The image on the billboard features an inset of a 26-year-old electrician in high-vis on top of a photo of the same bloke in his hunting clobber, carrying a rifle.
“Electrician by day - hunter by choice,” the slogan reads.
A spokeswoman for the association said the point of the campaign was to challenge stereotypes and portray hunters as regular people with regular jobs.
But she conceded billboards with people carrying guns were themselves a target in our moderate society and said a similar sign in St Kilda was vandalised.
Fluffy bunny imagery aside, SSAA members, of which there are some 150,000 nationally, play a role in eradicating introduced species such as rabbits and foxes.
The group says these invasive animals cost the country millions of dollars a year in industry effects and control efforts.
However, it remains to be seen if such reasoning will count for much in the postcode that spawned famed muso and environmentalist John Butler.
SSAA farewells 2013 Year of the Hunter and welcomes Always the Hunter
As 2013 draws to a close, the SSAA is pleased to say that our Year of the Hunter message will live on within the Association and our efforts to promote hunting in Australia through the new slogan ‘Always the Hunter’ will continue. In the past 12 months, we have brought the role hunters play in Australia to the forefront of thinking for SSAA members and the community. Our billboards have created controversy, hunters have been awarded ‘Hunter of the Year’, and the public has been challenged in their perception of who hunters are.
SSAA Chief Executive Officer Tim Bannister said the motivation behind our 2013 Year of the Hunter campaign was to publicise what the SSAA has always known - that hunters perform vital roles within society, but that these roles have largely gone unnoticed.
“Hunters are the people who manage wildlife on their own properties, volunteer their own time and resources to help other people, participate in government-run wildlife management programs, and recognise hunting as their occupation,” Tim said.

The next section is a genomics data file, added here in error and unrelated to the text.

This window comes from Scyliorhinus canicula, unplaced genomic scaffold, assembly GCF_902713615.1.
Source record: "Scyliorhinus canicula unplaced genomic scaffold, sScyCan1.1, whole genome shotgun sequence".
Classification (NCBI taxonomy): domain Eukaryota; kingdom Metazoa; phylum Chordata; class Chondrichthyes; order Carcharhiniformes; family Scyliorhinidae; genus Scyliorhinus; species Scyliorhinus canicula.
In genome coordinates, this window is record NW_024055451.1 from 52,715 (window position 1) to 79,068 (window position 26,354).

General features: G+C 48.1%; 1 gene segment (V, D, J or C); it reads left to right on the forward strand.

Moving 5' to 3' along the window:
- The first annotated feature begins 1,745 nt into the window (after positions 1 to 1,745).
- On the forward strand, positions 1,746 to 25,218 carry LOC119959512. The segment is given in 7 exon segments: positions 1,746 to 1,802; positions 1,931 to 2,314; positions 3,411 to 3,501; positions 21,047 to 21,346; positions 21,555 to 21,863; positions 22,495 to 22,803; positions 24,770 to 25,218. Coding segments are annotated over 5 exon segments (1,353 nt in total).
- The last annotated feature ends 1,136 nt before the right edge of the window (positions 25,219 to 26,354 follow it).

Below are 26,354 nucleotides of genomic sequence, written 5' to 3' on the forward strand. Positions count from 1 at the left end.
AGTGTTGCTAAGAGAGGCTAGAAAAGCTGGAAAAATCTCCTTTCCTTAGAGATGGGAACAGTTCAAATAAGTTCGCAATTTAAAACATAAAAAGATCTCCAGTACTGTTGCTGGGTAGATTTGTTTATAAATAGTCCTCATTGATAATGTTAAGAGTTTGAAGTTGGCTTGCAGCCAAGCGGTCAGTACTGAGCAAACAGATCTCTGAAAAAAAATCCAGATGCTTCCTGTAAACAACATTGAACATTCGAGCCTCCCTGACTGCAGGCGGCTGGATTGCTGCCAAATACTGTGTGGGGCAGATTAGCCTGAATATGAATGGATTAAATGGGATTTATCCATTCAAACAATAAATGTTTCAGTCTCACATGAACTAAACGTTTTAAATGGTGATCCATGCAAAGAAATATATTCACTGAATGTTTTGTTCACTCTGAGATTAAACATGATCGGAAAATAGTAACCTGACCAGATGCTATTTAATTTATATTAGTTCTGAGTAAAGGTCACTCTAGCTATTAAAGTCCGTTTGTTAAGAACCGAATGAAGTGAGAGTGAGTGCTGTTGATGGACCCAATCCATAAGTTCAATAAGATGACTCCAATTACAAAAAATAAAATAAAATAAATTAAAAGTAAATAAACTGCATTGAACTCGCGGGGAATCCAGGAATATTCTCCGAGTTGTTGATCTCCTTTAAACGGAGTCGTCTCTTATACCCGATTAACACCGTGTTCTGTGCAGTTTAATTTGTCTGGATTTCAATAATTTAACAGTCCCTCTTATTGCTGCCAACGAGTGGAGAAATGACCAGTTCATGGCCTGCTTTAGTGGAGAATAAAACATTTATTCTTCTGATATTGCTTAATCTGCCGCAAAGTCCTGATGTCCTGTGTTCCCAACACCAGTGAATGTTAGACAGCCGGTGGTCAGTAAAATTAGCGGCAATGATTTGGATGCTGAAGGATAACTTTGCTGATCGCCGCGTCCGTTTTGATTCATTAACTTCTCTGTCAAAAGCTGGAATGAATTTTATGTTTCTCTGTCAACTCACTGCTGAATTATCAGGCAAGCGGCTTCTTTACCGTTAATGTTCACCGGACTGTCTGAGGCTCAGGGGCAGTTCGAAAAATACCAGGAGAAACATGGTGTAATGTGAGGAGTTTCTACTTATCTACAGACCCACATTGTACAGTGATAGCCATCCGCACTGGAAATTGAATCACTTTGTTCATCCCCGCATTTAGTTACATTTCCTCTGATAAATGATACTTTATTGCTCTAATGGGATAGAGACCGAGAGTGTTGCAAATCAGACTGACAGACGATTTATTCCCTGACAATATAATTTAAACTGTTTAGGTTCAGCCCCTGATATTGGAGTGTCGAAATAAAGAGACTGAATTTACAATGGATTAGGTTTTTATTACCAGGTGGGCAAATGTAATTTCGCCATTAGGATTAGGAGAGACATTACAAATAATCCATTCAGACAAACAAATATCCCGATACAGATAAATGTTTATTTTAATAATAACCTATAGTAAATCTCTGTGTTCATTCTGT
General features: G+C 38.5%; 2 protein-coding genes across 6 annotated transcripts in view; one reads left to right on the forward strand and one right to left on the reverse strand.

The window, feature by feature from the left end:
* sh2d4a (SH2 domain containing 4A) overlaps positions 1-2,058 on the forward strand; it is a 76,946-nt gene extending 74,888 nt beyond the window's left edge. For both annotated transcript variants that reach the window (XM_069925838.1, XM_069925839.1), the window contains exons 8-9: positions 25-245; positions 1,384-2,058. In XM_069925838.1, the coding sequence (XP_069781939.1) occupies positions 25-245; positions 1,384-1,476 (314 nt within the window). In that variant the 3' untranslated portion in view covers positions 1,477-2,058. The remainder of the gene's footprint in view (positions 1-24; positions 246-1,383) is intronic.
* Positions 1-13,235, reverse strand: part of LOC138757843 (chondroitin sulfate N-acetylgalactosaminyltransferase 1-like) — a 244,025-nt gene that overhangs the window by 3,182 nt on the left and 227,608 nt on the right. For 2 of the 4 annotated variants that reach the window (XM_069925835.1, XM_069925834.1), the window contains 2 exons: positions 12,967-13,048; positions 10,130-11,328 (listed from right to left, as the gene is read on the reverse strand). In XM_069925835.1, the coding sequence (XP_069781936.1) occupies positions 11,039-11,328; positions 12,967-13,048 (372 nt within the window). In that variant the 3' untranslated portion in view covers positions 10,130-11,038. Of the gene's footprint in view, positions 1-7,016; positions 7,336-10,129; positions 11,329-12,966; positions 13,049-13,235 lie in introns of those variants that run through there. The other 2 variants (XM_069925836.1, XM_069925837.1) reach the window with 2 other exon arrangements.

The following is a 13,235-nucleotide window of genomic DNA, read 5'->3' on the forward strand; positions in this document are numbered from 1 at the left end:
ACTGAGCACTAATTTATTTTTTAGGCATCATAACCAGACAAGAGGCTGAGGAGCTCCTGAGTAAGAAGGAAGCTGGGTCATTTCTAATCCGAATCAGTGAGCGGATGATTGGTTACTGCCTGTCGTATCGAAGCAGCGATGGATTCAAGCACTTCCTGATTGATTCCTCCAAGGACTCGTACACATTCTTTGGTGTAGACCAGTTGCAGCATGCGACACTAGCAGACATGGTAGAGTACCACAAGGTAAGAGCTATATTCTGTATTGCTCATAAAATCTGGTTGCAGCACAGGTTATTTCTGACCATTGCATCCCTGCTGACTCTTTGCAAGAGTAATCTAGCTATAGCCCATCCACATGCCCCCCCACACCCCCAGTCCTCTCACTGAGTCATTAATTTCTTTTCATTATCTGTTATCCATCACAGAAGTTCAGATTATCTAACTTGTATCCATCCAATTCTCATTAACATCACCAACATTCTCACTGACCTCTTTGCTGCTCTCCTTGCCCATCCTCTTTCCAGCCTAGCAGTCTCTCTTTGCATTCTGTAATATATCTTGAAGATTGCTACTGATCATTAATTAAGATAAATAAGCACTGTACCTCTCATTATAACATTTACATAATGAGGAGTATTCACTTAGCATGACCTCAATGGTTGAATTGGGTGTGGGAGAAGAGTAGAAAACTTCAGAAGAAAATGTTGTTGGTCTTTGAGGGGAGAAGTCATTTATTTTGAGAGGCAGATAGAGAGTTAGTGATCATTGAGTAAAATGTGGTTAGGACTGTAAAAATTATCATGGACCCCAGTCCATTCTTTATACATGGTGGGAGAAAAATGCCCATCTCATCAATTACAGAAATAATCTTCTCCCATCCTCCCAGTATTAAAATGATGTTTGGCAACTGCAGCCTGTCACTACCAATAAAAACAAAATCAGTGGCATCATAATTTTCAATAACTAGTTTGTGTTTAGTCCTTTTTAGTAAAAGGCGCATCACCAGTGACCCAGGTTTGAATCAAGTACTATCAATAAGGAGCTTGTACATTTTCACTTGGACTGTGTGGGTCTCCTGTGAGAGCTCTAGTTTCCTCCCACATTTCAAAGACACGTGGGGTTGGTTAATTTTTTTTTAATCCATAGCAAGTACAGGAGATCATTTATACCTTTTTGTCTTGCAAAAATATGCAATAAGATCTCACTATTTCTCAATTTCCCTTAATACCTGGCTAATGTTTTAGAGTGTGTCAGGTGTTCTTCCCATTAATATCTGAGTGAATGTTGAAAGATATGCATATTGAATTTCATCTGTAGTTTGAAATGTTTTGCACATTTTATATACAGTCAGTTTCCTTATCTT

“Without the hard work of hunters, our vegetation would be more depleted and our landscape would be more eroded than it already is. Our nation’s farmers would struggle to produce crops and stock for food supplies, and our biodiversity would further suffer.
“We will continue to remind the media, our government and the community generally of why hunters are environmental crusaders who are constantly working behind the scenes.”
In addition to discussing pest animal control, we have stressed other valid reasons why people may choose to engage with the environment through hunting: It is a healthy outdoor recreation, and a way of gathering food and for trophies. The ‘hunting for food’ aspect comes to the fore through our award-winning Field to Fork - The Australian Game Cookbook, which is available not only to our members, but also through bookstores and our Field to Fork Cooking website.
We began the year with our ‘Hunter by Choice’ campaign, which included posters in our magazines and on billboards in various locations around the country. The billboards in particular got people thinking about hunting and created avenues for discussion and controversy. Indeed, one advertisement in St Kilda, Victoria, was the target of vandalism, labelling a SSAA hunter as a ‘coward’. As we prepared to respond to the vandalism, we received notification from the Advertising Standards Bureau that the campaign was also the subject of complaints citing depiction of weapons and violence. These strong responses showed that the SSAA was on the right track and education was needed about the important roles hunters play in our society.
In a press release to the media, SSAA National Media Officer Rachael Andrews said there was a disconnection between Australia’s city dwellers and the realities of rural Australia.